30 May 2019
Since the year 2016 - the year of Brexit and the presidential election of Donald Trump - we often hear that we now live in a "post-truth world". That people have given up not only on finding the truth but the concept of truth itself. Politics aside, I think it is a complete misinterpretation of the situation. Most people in today's world think that there is one single truth, the Truth, that there is one single way how things happened and any other way that contradicts it is untrue. I see no signs of a widespread belief that there are many truths and contradictory claims can all be true in the same universe. I also see no signs that finding the truth has suddenly become much more unpopular or that there are spikes in fallacious thinking. Quite the contrary, there are significant undertakings to discover and document the truth, unprecedented in magnitude, like arguably the most impressive collection of human knowledge, Wikipedia.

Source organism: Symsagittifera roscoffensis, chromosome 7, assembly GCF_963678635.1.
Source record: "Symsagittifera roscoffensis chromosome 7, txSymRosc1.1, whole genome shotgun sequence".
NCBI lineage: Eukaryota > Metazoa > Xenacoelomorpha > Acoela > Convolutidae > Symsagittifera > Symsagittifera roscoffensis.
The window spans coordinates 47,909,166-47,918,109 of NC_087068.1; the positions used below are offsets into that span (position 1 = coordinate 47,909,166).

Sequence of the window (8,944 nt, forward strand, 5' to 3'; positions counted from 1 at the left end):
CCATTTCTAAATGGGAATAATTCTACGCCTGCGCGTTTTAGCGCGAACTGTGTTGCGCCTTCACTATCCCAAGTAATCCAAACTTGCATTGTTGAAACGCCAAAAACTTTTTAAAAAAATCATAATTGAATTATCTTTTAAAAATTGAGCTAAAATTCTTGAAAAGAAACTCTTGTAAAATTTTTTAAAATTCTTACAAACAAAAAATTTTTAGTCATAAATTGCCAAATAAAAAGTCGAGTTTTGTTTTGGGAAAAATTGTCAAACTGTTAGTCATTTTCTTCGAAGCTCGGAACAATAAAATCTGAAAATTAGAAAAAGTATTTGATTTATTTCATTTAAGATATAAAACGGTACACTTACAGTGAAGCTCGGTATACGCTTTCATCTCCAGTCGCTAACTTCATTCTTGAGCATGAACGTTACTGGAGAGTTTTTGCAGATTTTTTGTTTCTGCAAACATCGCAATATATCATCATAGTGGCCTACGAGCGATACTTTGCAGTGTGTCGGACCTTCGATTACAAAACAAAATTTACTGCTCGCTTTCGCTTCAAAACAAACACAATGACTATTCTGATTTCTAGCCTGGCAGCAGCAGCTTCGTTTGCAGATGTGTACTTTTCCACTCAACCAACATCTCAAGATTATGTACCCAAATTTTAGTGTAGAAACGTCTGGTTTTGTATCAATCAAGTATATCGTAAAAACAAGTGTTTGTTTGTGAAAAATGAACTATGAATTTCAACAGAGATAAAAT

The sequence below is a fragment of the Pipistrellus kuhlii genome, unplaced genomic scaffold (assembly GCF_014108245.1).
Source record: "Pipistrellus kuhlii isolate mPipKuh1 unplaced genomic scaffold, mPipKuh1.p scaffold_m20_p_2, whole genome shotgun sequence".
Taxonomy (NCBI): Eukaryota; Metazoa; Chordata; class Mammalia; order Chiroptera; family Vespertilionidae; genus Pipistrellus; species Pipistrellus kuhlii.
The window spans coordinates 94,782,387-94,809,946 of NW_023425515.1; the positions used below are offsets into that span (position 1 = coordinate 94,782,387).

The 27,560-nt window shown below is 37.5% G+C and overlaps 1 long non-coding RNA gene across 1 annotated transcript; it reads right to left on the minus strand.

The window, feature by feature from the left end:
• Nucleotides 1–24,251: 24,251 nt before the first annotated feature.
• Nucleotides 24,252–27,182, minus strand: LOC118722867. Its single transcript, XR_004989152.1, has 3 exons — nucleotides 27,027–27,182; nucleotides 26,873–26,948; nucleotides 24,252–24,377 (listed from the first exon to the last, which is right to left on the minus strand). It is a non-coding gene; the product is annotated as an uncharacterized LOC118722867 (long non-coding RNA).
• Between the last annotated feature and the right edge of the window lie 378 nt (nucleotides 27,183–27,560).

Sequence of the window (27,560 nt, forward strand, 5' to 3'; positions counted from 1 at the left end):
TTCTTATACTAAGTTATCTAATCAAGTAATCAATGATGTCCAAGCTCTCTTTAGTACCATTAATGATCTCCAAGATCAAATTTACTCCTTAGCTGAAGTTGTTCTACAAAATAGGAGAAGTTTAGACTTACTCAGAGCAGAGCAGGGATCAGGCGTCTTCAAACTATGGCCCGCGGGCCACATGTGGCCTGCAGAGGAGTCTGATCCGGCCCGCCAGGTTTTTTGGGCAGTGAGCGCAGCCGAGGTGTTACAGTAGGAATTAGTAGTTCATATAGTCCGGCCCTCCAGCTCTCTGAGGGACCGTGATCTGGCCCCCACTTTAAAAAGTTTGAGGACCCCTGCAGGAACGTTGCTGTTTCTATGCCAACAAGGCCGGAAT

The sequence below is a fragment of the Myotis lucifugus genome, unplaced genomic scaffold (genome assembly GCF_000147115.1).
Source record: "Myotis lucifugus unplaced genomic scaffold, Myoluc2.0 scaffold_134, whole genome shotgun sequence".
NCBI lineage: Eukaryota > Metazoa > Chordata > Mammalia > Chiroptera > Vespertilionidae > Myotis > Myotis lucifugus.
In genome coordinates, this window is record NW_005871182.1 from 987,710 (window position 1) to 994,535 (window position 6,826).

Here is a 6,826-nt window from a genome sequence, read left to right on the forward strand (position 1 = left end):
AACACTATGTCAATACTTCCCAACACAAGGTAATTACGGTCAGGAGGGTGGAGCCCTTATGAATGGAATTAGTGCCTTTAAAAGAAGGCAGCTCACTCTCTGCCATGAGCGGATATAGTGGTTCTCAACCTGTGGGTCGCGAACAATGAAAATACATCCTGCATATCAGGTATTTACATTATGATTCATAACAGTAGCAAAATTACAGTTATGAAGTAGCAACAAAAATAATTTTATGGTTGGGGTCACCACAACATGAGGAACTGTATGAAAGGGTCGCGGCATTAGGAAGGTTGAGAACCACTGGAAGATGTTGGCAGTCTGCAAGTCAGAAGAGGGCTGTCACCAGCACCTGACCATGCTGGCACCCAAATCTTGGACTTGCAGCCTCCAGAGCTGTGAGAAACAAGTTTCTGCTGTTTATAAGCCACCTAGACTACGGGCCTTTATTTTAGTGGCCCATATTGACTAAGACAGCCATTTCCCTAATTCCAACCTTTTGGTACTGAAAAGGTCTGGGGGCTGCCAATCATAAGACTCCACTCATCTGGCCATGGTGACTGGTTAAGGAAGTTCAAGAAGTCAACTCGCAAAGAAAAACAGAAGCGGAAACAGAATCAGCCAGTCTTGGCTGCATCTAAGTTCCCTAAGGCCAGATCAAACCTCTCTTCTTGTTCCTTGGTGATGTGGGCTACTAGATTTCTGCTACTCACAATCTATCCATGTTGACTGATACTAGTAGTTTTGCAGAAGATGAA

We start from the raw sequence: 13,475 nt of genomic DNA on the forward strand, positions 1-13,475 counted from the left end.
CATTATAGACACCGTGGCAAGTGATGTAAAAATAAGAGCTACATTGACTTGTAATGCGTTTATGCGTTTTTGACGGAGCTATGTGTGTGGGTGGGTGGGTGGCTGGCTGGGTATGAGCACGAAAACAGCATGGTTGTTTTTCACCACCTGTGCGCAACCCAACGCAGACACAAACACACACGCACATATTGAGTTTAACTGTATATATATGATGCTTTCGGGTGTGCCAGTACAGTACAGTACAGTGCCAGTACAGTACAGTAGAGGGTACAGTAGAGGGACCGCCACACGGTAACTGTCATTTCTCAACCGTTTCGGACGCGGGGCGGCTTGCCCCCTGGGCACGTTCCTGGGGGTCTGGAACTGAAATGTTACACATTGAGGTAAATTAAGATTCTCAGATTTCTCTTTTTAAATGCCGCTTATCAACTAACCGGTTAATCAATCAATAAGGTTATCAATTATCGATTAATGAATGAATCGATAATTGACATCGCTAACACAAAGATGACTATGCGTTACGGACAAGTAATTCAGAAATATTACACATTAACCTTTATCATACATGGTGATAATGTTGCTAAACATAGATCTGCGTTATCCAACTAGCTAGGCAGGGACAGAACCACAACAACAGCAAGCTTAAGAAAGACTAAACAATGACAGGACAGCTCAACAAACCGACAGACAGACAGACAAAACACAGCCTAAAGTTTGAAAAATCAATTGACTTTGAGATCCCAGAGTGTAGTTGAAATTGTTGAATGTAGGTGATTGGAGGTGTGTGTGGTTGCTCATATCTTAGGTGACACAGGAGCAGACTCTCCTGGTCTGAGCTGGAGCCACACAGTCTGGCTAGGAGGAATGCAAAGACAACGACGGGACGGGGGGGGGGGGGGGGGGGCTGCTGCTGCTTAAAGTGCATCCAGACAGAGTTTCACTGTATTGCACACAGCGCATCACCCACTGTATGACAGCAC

However, there was a change in attitude towards information. What I do see is that we have come to live more and more in a post-certainty world. There is a general uncertainty about who to believe anymore and people seek out multiple sources to check the truth of new information. I think this is actually a step forward, in fact, it is a significant intellectual revolution. Certainty is intellectual stagnation because it means that nothing can change your mind and you will never be able to learn new things and improve the clarity of your worldview. Shedding one's certainty - obviously not to the point of pure confusion - and acknowledging that any apparent fact could actually be false is a precondition to scientific thinking.
The fact that a significant number of people if not the majority finally realised that if something is in the newspapers, it doesn't mean it's accurate, nor does it mean that it's true at all is an intellectual achievement that has been in the making for centuries. Rather than being outraged or alarmed about this development, I am quite happy and optimistic about the state of critical thinking in today's world. Yes, it could be much better, there is plenty of room for improvement, but if we look at things in a historical context, it's actually not that bad. What's important is that we keep fostering scientific thinking and especially emotional detachment when dealing with facts, such that we can further improve our lives and how our societies operate.